Wednesday, 13 December 2017

Is Zero Down Payment Right For You?

Written by Posted On Tuesday, 09 March 2004 00:00

Canadians who have been madly saving for the minimum five percent down payment required to buy a new home and qualify for mortgage loan insurance can now forget about it. Down payments have just gone to zero.

Our federal housing agency, Canada Mortgage and Housing Corporation (CMHC), has expanded eligible down payment sources to enable many Canadians to realize their home ownership dream sooner than what would otherwise be possible.

As of March 1, 2004, the down payment may come from any source including lender incentives and borrowed funds. Previously, would-be homeowners were required to provide the down payment from their own or immediate family resources. However, borrowers will still have to prove their ability to meet their debt commitments in order to qualify for mortgage insurance.

CMHC experts predict that Mortgage lenders will be offering Canadians a variety of mortgage product offerings under this new program, including mortgages with terms as low as six months and fixed, adjustable and capped interest rate loans.

CMHC has long acknowledged that for most people, the hardest part of buying a home, especially the first one, is saving the necessary down payment. The original minimum down payment of 25 percent of the purchase price meant that home ownership was not possible for a large segment of the population. As a result CMHC introduced Mortgage Loan Insurance to lenders. Through this program, CMHC enabled Canadians to finance up to 95 percent of the purchase price of a home. This meant, for example, that someone wanting to buy a home for $125,000 would need just $6,250 or 5 percent of the purchase price as a down payment. At 25 percent of the purchase price they would have needed $31,250.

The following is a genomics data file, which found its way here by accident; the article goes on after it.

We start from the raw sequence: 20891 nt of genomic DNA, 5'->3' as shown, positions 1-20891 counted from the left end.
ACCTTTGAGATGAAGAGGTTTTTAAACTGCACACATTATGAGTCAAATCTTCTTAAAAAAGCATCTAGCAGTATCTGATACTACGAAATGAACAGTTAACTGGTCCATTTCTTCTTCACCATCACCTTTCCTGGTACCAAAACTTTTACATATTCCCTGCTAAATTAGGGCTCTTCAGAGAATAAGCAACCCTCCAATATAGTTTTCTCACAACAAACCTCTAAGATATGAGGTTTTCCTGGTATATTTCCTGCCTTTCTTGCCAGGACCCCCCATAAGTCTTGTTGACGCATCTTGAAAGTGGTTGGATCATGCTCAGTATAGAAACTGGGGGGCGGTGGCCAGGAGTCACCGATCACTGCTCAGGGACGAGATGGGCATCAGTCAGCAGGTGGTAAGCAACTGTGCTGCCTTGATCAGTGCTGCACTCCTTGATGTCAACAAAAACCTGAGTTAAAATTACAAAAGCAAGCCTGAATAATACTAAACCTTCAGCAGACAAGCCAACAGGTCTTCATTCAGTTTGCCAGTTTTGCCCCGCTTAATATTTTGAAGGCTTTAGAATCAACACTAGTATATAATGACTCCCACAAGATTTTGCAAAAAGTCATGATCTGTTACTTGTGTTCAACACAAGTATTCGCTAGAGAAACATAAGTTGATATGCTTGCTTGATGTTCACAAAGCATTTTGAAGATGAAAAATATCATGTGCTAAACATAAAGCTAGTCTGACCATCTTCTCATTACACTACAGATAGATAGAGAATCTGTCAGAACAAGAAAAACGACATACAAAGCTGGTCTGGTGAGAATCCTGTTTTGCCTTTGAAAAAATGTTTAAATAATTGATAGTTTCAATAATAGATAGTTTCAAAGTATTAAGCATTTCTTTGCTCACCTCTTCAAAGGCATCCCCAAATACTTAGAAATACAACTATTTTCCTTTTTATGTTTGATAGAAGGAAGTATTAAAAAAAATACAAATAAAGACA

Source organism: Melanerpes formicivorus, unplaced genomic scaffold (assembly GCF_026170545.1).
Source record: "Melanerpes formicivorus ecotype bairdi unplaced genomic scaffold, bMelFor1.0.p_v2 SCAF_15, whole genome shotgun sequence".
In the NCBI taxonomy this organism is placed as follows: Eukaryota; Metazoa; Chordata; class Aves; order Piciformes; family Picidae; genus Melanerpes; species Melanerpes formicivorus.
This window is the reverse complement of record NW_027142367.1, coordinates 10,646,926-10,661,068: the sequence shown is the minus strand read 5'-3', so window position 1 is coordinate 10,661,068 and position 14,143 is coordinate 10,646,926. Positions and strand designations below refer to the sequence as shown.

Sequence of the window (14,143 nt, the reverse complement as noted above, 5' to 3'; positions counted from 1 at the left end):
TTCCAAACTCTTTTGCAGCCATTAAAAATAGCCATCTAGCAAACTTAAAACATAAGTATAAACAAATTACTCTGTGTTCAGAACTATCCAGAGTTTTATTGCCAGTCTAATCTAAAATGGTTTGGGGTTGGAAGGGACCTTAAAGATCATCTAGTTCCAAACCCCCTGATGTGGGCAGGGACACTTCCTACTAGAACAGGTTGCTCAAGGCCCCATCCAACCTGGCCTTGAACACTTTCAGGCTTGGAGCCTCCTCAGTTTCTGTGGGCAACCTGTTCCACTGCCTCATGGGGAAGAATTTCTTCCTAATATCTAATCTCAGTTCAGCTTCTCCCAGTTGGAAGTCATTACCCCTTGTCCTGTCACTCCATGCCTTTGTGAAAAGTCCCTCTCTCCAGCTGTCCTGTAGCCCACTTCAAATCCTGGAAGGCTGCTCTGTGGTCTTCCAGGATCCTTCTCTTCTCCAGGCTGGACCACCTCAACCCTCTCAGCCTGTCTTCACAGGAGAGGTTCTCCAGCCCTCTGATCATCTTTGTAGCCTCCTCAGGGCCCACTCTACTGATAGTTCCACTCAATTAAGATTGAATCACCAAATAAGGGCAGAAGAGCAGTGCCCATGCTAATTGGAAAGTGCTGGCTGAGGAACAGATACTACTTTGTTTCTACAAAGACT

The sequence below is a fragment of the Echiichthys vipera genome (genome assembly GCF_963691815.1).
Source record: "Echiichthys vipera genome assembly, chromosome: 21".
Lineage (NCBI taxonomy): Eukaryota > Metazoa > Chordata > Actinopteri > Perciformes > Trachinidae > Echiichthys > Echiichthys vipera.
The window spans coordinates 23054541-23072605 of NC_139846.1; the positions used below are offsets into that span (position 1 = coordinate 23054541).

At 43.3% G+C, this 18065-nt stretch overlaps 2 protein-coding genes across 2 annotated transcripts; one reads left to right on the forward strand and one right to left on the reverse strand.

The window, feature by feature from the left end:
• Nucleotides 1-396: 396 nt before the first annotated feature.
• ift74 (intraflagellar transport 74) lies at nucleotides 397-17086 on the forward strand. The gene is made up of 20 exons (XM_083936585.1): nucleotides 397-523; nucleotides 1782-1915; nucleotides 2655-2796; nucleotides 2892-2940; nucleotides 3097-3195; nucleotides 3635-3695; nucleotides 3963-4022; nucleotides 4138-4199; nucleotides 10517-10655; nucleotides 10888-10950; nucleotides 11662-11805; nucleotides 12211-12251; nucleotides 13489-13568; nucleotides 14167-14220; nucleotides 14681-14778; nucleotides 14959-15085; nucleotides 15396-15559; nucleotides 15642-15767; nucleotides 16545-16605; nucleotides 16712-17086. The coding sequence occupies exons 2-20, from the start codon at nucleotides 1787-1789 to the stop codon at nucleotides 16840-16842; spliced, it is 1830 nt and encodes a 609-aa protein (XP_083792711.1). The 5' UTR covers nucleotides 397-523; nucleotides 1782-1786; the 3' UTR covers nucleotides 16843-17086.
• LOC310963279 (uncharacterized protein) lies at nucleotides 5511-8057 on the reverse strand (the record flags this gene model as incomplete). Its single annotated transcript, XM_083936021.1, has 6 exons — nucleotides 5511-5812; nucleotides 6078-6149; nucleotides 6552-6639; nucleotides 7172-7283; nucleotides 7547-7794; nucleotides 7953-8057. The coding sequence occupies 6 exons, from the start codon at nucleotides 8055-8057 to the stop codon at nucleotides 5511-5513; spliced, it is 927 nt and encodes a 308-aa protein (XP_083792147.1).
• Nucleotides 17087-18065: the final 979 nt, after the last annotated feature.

Mortgage Loan Insurance, which is purchased through the lender at the time the mortgage is arranged, protects the lender against payment default. This insurance should not be confused with Mortgage Life Insurance which is personal insurance designed to pay off the mortgage should the borrower die with debt outstanding. Along this line, there is also available mortgage insurance which will make mortgage payments in cases of job loss or health problems that keep you from earning.

Mortgage eligibility will still include conditions like the following:

  • The home which is to be occupied as your principal residence is located in Canada.

  • You can demonstrate that you have a down payment, that is, the difference between cash and mortgage principal.

  • Your home-related expenses do not exceed 32 percent of your gross household income based on Gross Debt Service (GDS) calculations.

  • Your total monthly debt load does not exceed 40 percent of your gross monthly household income according to Total Debt Service (TDS) calculations.

While saving a down payment may no longer be essential to home buying, it may or may not make home ownership more affordable in the long run. Although appealing at first glance, examine your situation from all angles before making commitments on paper.

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